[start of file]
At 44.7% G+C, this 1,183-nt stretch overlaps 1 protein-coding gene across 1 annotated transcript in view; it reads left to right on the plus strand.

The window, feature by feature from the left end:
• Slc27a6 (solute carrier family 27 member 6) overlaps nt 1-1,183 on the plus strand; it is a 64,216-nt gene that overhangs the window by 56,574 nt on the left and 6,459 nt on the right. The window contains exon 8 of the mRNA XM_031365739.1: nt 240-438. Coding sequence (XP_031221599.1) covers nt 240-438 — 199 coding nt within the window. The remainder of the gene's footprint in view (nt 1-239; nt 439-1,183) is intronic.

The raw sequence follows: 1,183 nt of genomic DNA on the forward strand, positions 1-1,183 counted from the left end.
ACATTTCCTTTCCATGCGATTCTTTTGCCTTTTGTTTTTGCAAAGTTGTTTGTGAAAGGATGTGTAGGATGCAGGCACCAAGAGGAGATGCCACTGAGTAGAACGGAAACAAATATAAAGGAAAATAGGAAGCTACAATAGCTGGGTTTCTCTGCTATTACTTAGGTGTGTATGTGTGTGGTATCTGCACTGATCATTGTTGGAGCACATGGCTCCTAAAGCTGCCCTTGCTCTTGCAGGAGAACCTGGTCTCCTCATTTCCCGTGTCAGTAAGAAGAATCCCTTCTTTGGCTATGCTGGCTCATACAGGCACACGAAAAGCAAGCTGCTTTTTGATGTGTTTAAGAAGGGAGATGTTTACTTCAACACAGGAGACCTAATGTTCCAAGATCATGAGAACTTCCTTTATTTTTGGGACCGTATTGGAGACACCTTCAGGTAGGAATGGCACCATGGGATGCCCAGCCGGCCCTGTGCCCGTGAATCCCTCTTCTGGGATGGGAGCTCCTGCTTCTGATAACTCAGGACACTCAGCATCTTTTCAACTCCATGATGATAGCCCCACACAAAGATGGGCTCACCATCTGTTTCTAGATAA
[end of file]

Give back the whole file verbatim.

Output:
At 44.7% G+C, this 1,183-nt stretch overlaps 1 protein-coding gene across 1 annotated transcript in view; it reads left to right on the plus strand.

The window, feature by feature from the left end:
• Slc27a6 (solute carrier family 27 member 6) overlaps nt 1-1,183 on the plus strand; it is a 64,216-nt gene that overhangs the window by 56,574 nt on the left and 6,459 nt on the right. The window contains exon 8 of the mRNA XM_031365739.1: nt 240-438. Coding sequence (XP_031221599.1) covers nt 240-438 — 199 coding nt within the window. The remainder of the gene's footprint in view (nt 1-239; nt 439-1,183) is intronic.

The raw sequence follows: 1,183 nt of genomic DNA on the forward strand, positions 1-1,183 counted from the left end.
ACATTTCCTTTCCATGCGATTCTTTTGCCTTTTGTTTTTGCAAAGTTGTTTGTGAAAGGATGTGTAGGATGCAGGCACCAAGAGGAGATGCCACTGAGTAGAACGGAAACAAATATAAAGGAAAATAGGAAGCTACAATAGCTGGGTTTCTCTGCTATTACTTAGGTGTGTATGTGTGTGGTATCTGCACTGATCATTGTTGGAGCACATGGCTCCTAAAGCTGCCCTTGCTCTTGCAGGAGAACCTGGTCTCCTCATTTCCCGTGTCAGTAAGAAGAATCCCTTCTTTGGCTATGCTGGCTCATACAGGCACACGAAAAGCAAGCTGCTTTTTGATGTGTTTAAGAAGGGAGATGTTTACTTCAACACAGGAGACCTAATGTTCCAAGATCATGAGAACTTCCTTTATTTTTGGGACCGTATTGGAGACACCTTCAGGTAGGAATGGCACCATGGGATGCCCAGCCGGCCCTGTGCCCGTGAATCCCTCTTCTGGGATGGGAGCTCCTGCTTCTGATAACTCAGGACACTCAGCATCTTTTCAACTCCATGATGATAGCCCCACACAAAGATGGGCTCACCATCTGTTTCTAGATAA